I have done tai chi in the past, before I had fibromyalgia, and found it very calming. After reading this research I will be looking for a beginner's class in tai chi. How about you have you tried tai chi? I would love to hear.

Medical Information on Fibromyalgia

Medical Information on Fibromyalgia Jan and feb 2018
Here is the latest research and medical papers for Fibromyalgia in 2018. I hope you find something helpful here. Click on the title to be taken to the article.

Fibromyalgia and Risk of Dementia-A Nationwide, Population-Based, Cohort Study.
Tzeng NS, Chung CH, Liu FC, Chiu YH, Chang HA, Yeh CB, Huang SY, Lu RB, Yeh HW, Kao YC, Chiang WS, Tsao CH, Wu YF, Chou YC, Lin FH, Chien WC.
Am J Med Sci. 2018 Feb;355(2):153-161. doi: 10.1016/j.amjms.2017.09.002. Epub 2017 Sep 15.

Functional Magnetic Resonance Imaging Evaluation of Auricular Percutaneous Electrical Neural Field Stimulation for Fibromyalgia: Protocol for a Feasibility Study.
Gebre M, Woodbury A, Napadow V, Krishnamurthy V, Krishnamurthy LC, Sniecinski R, Crosson B.
JMIR Res Protoc. 2018 Feb 6;7(2):e39. doi: 10.2196/resprot.8692.

Fibromyalgia Among Patients With Chronic Migraine and Chronic Tension-Type Headache: A Multicenter Prospective Cross-Sectional Study: A Comment.
Leiva-Calderón A, Mayorga-Moreno RJ.
Headache. 2018 Feb;58(2):309-310. doi: 10.1111/head.13241. No abstract available.

Fibromyalgia Among Patients With Chronic Migraine and Chronic Tension-Type Headache: A Multicenter Prospective Cross-Sectional Study - A Response.
Cho SJ, Sohn JH, Bae JS, Chu MK.
Headache. 2018 Feb;58(2):311-312. doi: 10.1111/head.13246. No abstract available.

Serum cortisol levels and neuropsychological impairments in patients diagnosed with Fibromyalgia.
Barceló-Martinez E, Gelves-Ospina M, Navarro Lechuga E, Allegri RF, Orozco-Acosta E, Benítez-Agudelo JC, León-Jacobus A, Román NF.
Actas Esp Psiquiatr. 2018 Jan;46(1):1-11. Epub 2018 Jan 1.

Complex Regional Pain Syndrome After Distal Radius Fracture Is Uncommon and Is Often Associated With Fibromyalgia.
Crijns TJ, van der Gronde BATD, Ring D, Leung N.
Clin Orthop Relat Res. 2018 Feb 5. doi: 10.1007/s11999.0000000000000070.

Reduced frontal activity during a verbal fluency test in fibromyalgia: A near-infrared spectroscopy study.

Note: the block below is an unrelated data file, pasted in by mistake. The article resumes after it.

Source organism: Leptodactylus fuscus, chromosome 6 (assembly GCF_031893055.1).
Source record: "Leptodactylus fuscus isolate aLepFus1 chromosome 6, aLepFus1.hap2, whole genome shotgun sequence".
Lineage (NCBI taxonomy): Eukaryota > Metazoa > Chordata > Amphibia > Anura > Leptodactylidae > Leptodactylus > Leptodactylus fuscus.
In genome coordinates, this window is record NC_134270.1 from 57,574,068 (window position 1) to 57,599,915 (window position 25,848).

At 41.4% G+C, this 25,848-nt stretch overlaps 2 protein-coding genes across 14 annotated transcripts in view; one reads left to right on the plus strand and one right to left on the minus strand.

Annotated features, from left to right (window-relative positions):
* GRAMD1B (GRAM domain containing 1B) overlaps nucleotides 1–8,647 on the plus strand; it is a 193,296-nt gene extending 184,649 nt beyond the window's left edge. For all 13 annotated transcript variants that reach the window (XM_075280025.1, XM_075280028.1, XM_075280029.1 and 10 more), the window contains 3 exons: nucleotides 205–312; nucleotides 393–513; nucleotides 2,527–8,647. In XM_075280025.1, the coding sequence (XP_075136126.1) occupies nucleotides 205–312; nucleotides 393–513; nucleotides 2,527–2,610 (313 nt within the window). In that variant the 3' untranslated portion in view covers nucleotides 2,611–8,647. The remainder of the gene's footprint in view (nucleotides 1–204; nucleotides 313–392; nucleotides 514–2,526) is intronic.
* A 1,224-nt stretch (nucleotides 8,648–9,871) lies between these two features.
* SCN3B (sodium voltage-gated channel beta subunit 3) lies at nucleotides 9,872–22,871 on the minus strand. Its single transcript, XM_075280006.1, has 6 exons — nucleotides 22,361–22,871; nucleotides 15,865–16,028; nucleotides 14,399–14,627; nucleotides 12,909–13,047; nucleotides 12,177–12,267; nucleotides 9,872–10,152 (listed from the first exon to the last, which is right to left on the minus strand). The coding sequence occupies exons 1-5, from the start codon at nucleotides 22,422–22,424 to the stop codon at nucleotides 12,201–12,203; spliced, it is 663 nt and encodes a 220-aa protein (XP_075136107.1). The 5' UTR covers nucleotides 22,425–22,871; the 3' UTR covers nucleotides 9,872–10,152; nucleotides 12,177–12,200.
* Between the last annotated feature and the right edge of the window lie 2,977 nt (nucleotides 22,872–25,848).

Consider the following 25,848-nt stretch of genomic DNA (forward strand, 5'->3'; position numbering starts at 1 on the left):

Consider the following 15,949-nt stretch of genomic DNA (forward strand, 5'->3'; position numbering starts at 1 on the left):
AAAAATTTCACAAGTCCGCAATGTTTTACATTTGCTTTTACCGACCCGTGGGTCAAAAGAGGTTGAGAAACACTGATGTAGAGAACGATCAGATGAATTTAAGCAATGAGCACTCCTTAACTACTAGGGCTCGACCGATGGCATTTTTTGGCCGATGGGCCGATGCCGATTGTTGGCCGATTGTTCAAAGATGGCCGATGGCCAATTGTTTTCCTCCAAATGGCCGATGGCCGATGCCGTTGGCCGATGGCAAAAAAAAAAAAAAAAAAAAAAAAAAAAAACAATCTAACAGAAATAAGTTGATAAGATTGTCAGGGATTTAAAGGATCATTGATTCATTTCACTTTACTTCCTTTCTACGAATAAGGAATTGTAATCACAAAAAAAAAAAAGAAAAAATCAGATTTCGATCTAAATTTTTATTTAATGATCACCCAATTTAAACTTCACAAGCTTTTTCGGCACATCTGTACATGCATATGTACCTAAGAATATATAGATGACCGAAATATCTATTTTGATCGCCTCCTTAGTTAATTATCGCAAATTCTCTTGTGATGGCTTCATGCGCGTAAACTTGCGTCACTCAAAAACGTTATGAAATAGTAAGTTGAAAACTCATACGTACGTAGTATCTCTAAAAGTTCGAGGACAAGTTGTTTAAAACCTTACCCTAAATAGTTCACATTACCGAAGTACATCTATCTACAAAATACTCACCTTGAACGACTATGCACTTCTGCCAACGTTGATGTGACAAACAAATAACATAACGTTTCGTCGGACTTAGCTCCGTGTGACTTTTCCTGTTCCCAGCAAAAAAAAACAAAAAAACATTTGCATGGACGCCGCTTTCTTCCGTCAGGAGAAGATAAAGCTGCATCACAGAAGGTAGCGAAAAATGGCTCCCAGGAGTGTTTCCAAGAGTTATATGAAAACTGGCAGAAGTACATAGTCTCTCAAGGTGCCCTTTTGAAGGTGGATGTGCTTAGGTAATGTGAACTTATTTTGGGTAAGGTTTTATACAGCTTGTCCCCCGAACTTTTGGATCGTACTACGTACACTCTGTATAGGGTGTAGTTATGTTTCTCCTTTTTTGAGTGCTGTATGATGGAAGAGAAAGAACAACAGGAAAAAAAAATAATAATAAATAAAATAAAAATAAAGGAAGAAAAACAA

Chou PH, Tang KT, Chen YH, Sun CW, Huang CM, Chen DY.
J Clin Neurosci. 2018 Feb 6. pii: S0967-5868(17)31654-5. doi: 10.1016/j.jocn.2018.01.030.

Chronic pain patients can be classified into four groups: Clustering-based discriminant analysis of psychometric data from 4665 patients referred to a multidisciplinary pain centre (a SQRP study).
Bäckryd E, Persson EB, Larsson AI, Fischer MR, Gerdle B.
PLoS One. 2018 Feb 8;13(2):e0192623. doi: 10.1371/journal.pone.0192623. eCollection 2018.

Ginger rhizome enhances the anti-inflammatory and anti-nociceptive effects of paracetamol in an experimental mouse model of fibromyalgia.
Montserrat-de la Paz S, Garcia-Gimenez MD, Quilez AM, De la Puerta R, Fernandez-Arche A.
Inflammopharmacology. 2018 Feb 8 doi: 10.1007/s10787-018-0450-8

A systematic review of precipitating physical and psychological traumatic events in the development of fibromyalgia.
Yavne Y, Amital D, Watad A, Tiosano S, Amital H.
Semin Arthritis Rheum. 2018 Jan 10. pii: S0049-0172(17)30481-X. doi: 10.1016/j.semarthrit.2017.12.011.

Benefits and Harms of Cranial Electrical Stimulation for Chronic Painful Conditions, Depression, Anxiety, and Insomnia: A Systematic Review.
Shekelle PG, Cook IA, Miake-Lye IM, Booth MS, Beroes JM, Mak S.
Ann Intern Med. 2018 Feb 13. doi: 10.7326/M17-1970.

Neurobiological features of fibromyalgia are also present among rheumatoid arthritis patients.
Basu N, Kaplan CM, Ichesco E, Larkin T, Harris RE, Murray A, Waiter G, Clauw DJ.
Arthritis Rheumatol. 2018 Feb 13. doi: 10.1002/art.40451.

High fat diet sensitizes fibromyalgia-like pain behaviors in mice via tumor necrosis factor alpha.
Tian D, Tian M, Zhang L, Zhao P, Cui Y, Li J.
PLoS One. 2018 Feb 14;13(2):e0190861. doi: 10.1371/journal.pone.0190861. eCollection 2018.